I took this picture over the weekend when I went to Hong Kong to see “The Big Buddha”. I enjoyed a good laugh and in many ways felt happy for these monks to experience a thrill. Thinking about it later reminded me of how I used to take modern technology, medicine, and forms of transportation for granted. Like most religious people, I attributed these things to the “generosity” of the god I believed in, and never cared to think about the geniuses and hard workers who were really behind these advancements.
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Latkes or turkey. Not sure which one I’m missing more right now.
Repeat After Me
I’ve been teaching in China for almost 3 months now and my initial observations haven’t changed much. Things run very differently here to the point where I’m still adapting and getting used to them. One thing that always seems to concern me is the way the Chinese English teachers teach their students. Sometimes I will get to my next class pretty early, so I’m able to observe these lessons. It takes a lot of effort for me not to jump up and correct the teacher on her horrible pronunciation and robotic teaching style. The students memorize the words and compete with each other on who can scream them out the loudest. If you were to start a simple conversation with them using the words they just memorized, they would have no idea what you were saying. Quantity seems to be much more important here in China over the quality of almost anything. This unfortunately reminds me of my upbringing.
My religious classes were very similar to these Chinese English classes. Instead of actually explaining the material in context, we were to memorize verses of the Torah, songs of prayer, and all of the laws that go into being an observant jew. For example, after every meal at school students would sing the grace after meals prayer the same exact way every time. We could understand and read the Hebrew, but it wasn’t about comprehending the prayer. It was taught in a task/ goal orientated way. Sing the prayer, fulfill your duty, and receive the good deed. This mindset was in most religious things I performed. Rather than actually thinking about what and why I was doing something, I would do it blindly. All of the practices became second nature to me, that it was like putting on a shirt. You don’t think about the action, you think about how you will look, the people you want to impress, or leaving to your next activity of the day.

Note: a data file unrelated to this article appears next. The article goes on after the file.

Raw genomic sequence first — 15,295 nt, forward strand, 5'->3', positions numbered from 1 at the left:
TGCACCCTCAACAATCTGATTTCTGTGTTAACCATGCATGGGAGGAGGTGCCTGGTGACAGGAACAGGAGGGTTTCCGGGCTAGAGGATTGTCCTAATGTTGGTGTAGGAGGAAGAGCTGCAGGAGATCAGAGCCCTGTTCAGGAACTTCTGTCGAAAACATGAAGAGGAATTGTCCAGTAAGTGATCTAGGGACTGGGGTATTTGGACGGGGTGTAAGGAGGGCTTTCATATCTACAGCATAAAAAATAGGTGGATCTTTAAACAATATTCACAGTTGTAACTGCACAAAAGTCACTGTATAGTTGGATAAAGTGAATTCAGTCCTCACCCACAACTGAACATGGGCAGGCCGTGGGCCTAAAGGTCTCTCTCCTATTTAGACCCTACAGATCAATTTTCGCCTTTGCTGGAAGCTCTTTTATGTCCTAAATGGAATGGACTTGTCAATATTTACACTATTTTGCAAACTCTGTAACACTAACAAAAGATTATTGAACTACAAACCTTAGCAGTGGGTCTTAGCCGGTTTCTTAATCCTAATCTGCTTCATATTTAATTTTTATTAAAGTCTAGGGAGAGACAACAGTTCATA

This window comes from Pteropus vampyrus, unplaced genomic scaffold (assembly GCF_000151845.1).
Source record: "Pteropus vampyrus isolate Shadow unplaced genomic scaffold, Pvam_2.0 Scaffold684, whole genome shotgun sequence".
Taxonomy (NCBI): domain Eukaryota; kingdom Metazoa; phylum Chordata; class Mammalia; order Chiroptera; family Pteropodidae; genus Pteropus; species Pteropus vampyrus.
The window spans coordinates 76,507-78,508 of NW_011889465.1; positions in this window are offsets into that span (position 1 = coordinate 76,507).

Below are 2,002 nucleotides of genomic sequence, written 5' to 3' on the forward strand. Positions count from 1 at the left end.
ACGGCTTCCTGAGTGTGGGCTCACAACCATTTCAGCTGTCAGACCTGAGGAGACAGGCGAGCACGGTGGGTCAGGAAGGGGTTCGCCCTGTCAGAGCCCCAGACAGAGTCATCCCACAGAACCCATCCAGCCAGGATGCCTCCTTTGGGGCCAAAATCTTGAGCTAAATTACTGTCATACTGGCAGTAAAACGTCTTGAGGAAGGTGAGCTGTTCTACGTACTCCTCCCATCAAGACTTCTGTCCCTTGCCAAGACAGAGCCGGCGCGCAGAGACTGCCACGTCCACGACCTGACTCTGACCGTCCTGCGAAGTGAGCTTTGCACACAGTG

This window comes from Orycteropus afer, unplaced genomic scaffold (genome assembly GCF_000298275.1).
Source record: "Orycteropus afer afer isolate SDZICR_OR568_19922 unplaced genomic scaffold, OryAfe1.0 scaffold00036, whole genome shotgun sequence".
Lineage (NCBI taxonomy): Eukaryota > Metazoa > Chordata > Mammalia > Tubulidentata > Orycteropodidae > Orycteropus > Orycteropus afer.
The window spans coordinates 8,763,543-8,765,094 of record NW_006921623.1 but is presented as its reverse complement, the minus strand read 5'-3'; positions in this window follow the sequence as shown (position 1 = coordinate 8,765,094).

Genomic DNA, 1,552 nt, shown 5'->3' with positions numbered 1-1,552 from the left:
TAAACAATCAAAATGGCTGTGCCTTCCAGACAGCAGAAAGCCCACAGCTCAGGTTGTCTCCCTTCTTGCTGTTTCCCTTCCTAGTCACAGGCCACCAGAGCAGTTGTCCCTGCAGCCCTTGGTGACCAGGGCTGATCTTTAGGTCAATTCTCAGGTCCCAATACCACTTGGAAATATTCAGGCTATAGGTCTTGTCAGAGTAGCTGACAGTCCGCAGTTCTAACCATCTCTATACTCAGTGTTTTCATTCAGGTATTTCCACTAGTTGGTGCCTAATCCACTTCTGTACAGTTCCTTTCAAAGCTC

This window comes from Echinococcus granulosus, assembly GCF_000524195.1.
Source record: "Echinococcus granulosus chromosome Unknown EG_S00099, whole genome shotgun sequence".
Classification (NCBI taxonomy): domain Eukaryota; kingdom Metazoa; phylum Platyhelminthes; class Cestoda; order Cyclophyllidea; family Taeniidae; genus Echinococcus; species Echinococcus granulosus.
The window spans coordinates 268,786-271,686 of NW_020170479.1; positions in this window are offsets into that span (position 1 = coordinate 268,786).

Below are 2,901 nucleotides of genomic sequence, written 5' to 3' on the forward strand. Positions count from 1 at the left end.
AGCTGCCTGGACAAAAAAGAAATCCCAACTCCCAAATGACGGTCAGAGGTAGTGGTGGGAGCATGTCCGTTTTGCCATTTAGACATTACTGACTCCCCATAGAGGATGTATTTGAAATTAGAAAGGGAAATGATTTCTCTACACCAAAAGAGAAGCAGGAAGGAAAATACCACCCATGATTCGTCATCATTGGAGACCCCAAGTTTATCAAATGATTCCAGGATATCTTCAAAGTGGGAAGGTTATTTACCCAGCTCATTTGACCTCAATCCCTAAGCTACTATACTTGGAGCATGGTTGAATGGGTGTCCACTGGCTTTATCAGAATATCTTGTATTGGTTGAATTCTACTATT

It’s clear to me now why my religious classes were taught in this way. It prevents the students from questioning authority. Something religion and China has in common.
Anonymous asked: "I’m not sure why you would think not believing in god would come before not praying. How does one pray to something they don’t think exists?" Because if you believe in god (specifically the Orthodox Jewish one) wouldn't you want to follow its rules and pray? After you lose faith then praying would be a habit to break. That's just how it seems to me....
If we are referring to Yahweh (the god I used to believe in) then I think it’s fair to say that just because one no longer wishes to pray or observe the laws in the Torah, doesn’t mean they don’t believe anymore. It would make sense that if you do believe in that god, you would pray and observe all of his laws, but reform, conservative, and now even modern orthodox jews pick and choose which laws they want to observe and determine their own level of prayer. It’s like someone who calls oneself a vegetarian, but chooses which animals they can or can’t eat.
Once people finally reject Yahweh, they could still believe in another god. I think it’s rare to find someone who no longer believed in a god before they went through a decline of religiosity, prayer, and an increase of doubt.
I am not Orthodox: Chabad propaganda
This reminds me of the youtube video titled “Why I Hate Religion But Love Jesus”, where some guy performs some poem he wrote trying to convince his audience that christianity is not a religion. The Amazing Atheist made a great video response which pretty much expresses my views towards this absurdity.
Anonymous asked: The order of your step by step process to go OTD seems kind of funny. I would have guessed it would start by not believing in god, then not praying, then the other stuff. And just a guess but I think goyishe velt means gentile world.
Actually, based off my conversations with other OTD jews and other blogs I have read, the process I went through seems to be the typical one. I’m not sure why you would think not believing in god would come before not praying. How does one pray to something they don’t think exists?
Good guess on goyishe velt! I think Rosetta stone is searching for someone to help make their Yiddish program. You should get it on that!